What Are Attendant Care Services?

September 29th, 2015


When it comes to home health care, there are a variety of different options to choose from. And these aging in place assistance options usually depend on the assistance needed in order for your friend or loved one to live a happy, health life at home. Sometimes, this help can be as “simple” as companionship care, or someone just being there to spend time when with your friend or loved one when you cannot, all the way to home nursing care and even transitional rehab when returning home from the hospital.

Two services we offer at Alliance Home Health Care in the Home Health spectrum are personal care and attendant care, and sometimes, we know, it can be a little tricky to figure out the difference.

But let’s talk about that.

First, what they are.

Personal home care and attendant care services are designed to act as a surrogate for when you can’t be there for a friend or loved one who requires assistance in basic, day-to-day needs. These needs can range from the emotional, in the companionship care aspect of personal home care, to assistance in chores like cooking, cleaning, taking care of pets, or even getting to and from appointments or grocery store trips when driving may be difficult.

All of this help is under that personal home care umbrella.

Where attendant care services are needed is when your friend or loved one may require a little extra help in their day-to-day lives. Attendant care services, in other words, are there when more “hands on” assistance is required for help in things like medication reminders, toileting help, or even bathing.

And while both services fall under the personal home care spectrum, we at Alliance Home Health Care feel it’s important that caregivers and home health care workers alike know the difference. Which is why we provide specific training for these different aspects to ensure our home health aides are up-to-date and confident in performing their jobs to the best of their abilities.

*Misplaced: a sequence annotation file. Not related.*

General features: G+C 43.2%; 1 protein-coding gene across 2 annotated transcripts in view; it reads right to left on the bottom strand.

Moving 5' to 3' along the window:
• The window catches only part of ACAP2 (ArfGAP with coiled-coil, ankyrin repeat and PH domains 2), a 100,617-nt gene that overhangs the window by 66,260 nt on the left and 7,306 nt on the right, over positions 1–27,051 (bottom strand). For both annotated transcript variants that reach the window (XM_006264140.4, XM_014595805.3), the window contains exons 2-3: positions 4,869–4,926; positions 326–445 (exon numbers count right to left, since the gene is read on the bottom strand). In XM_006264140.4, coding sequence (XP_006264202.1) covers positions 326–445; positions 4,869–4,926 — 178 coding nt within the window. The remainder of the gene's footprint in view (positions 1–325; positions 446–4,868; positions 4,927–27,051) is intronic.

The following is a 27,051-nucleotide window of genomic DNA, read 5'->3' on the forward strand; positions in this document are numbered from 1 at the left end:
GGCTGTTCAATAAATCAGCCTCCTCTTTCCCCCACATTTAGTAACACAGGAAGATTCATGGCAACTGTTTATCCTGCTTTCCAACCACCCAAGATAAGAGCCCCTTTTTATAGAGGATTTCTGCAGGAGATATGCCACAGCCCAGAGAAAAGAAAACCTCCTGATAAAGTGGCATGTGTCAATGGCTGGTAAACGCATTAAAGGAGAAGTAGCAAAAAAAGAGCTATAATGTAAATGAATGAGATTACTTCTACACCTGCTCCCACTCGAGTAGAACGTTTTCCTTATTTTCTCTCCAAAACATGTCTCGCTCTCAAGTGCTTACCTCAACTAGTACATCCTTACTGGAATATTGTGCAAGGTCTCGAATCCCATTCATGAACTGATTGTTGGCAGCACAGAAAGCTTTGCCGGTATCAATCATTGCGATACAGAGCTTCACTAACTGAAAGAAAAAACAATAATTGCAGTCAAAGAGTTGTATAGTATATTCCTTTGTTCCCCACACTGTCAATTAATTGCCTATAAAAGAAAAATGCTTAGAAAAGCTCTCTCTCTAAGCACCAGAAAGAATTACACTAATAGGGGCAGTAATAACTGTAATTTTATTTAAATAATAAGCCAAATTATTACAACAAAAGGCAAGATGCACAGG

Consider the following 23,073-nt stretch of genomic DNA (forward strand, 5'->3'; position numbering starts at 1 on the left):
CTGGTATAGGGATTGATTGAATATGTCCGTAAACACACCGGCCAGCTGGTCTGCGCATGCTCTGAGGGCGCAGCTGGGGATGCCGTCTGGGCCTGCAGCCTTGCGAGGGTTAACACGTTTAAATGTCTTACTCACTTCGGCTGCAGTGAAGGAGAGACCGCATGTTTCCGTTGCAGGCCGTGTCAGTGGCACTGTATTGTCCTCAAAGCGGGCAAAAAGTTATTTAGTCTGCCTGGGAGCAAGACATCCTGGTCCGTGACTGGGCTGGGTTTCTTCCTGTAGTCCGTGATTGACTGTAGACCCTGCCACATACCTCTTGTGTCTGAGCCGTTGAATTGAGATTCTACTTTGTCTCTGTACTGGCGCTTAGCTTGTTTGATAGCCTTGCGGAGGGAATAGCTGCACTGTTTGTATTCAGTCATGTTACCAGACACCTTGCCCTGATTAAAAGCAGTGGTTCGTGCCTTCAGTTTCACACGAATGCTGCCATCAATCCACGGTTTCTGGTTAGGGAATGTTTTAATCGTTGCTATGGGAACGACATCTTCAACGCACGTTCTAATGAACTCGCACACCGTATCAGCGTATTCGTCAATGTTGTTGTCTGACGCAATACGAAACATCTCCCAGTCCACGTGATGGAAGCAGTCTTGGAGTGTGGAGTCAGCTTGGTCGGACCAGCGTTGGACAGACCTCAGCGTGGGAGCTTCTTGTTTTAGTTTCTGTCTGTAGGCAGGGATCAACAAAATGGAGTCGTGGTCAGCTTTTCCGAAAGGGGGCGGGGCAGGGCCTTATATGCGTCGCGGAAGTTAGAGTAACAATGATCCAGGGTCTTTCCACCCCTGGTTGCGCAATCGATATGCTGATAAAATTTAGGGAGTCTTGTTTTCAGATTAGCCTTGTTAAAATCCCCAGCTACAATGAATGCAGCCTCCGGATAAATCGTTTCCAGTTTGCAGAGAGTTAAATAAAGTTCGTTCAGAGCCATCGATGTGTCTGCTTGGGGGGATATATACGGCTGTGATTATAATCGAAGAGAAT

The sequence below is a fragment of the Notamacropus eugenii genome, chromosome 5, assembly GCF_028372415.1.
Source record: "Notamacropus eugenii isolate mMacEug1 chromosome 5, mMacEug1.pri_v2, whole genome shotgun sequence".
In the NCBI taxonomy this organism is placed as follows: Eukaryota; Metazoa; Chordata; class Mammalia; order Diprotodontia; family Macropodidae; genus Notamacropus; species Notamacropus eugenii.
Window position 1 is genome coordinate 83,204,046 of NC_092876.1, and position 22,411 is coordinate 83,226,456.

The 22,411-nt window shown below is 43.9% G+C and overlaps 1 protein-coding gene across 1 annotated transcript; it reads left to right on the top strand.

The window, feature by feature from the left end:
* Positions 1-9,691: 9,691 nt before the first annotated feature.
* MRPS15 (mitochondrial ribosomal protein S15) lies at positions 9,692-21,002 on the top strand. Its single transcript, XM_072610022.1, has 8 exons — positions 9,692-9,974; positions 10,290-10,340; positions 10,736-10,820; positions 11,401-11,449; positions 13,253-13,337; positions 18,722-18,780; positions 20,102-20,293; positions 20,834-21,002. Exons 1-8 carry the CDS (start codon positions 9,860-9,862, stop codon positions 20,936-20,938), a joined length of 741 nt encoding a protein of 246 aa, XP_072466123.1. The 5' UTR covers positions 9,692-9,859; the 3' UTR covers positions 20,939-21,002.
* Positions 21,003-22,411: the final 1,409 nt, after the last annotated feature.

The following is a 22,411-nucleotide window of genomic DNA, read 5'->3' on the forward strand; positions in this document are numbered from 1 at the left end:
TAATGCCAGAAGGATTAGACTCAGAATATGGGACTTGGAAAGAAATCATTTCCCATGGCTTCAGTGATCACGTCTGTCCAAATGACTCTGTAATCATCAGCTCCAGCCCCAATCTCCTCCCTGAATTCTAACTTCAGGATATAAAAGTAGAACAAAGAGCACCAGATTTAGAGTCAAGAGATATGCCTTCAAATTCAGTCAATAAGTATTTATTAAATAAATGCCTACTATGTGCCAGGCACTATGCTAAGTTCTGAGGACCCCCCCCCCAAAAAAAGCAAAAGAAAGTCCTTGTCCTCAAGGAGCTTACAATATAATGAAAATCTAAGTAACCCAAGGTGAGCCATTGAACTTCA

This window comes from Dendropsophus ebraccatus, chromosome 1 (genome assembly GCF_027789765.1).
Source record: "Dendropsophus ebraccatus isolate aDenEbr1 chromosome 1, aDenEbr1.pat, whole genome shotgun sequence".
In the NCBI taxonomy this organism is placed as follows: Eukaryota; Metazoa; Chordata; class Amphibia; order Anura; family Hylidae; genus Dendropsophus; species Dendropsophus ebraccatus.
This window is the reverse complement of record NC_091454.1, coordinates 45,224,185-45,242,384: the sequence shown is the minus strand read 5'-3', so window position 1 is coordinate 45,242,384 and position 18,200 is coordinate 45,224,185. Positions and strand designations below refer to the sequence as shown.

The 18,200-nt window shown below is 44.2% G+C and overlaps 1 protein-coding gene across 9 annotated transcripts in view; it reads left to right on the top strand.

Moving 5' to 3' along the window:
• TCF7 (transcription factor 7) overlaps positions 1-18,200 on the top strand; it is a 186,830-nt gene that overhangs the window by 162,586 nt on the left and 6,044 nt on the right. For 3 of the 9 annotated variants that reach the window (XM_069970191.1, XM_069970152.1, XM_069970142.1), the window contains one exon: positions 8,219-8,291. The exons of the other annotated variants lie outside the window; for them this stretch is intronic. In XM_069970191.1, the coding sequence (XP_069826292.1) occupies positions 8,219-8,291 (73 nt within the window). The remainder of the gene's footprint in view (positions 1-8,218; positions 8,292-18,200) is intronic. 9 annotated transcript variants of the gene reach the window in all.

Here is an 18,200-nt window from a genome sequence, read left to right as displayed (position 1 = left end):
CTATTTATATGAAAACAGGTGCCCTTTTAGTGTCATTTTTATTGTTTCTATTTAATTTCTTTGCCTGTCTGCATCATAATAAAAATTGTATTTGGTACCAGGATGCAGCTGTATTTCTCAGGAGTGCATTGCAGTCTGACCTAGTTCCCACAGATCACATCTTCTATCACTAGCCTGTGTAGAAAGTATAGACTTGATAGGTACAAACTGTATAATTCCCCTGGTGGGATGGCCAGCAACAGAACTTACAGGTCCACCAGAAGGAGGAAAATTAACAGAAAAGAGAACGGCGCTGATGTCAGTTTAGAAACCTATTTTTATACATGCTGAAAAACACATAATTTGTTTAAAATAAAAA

Which means, for you, the peace of mind in knowing your friend or loved one is in good hands.


Home Health Care Tips: Fall Safety for Seniors and Caregivers

August 26th, 2015


It’s kind of sad to write this, but another summer will soon be in the books, giving way to a cozy fall. And while fall may bring a lot of new joys to our faces, like cozying up by the fire and watching the leaves change colors, they also present a new and unique set of challenges to seniors and those in the home health care industry.

Whether you’re a senior living at home, familial caregiver, or home health care worker or companion, here are some great tips for staying safe this fall season:

1.) Be Fire Safety Minded.

Burning leaves, starting fireplaces, and lighting candles are a few risks that appear more often during the fall. Thus, it’s important for home health care workers or caregivers to make sure that things like candles and fireplaces are put out before you leave, and matches and other flammables are safely and properly put away.

Additionally, and this is especially important for familial caregivers and home health aides that spend a lot of time and someone’s house, take it upon yourself to make sure that a fresh set of batteries are installed in smoke alarms.

2.) Go into Maintenance Mode

There are times during fall, especially heading into winter, when the cold weather can sneak upon us and seemingly come out of nowhere. The nice weather in the late-August/early-September months is the perfect time to make sure that essentials like furnaces or space heaters are up-to-code and working properly. Additionally, if you have a wood fireplace, now would be the perfect time to make sure the chimney is in working order as well.

Taking the time to do the maintenance now can help keep you or someone you care for happy and safe this fall and winter season.

3.) Clear Paths

The season is called fall for a reason: leaves fall. And these leaves can cover driveways, sidewalks, and even be tracked in the house along with mud and moisture. What this mean is fall means preparing for prevention of falls; clearing off sidewalks, driveways and making sure hallways and entry ways are clear of leaves, mud and water.

Fall is a great time of year, no doubt, but if you’re a senior, home health or companionship care worker, or a familial caregiver, make sure to get ready for the changing of the seasons and ensure a safe and enjoyable season.

This Alliance Home Health Care blog is not meant to replace the advice of a doctor or physician.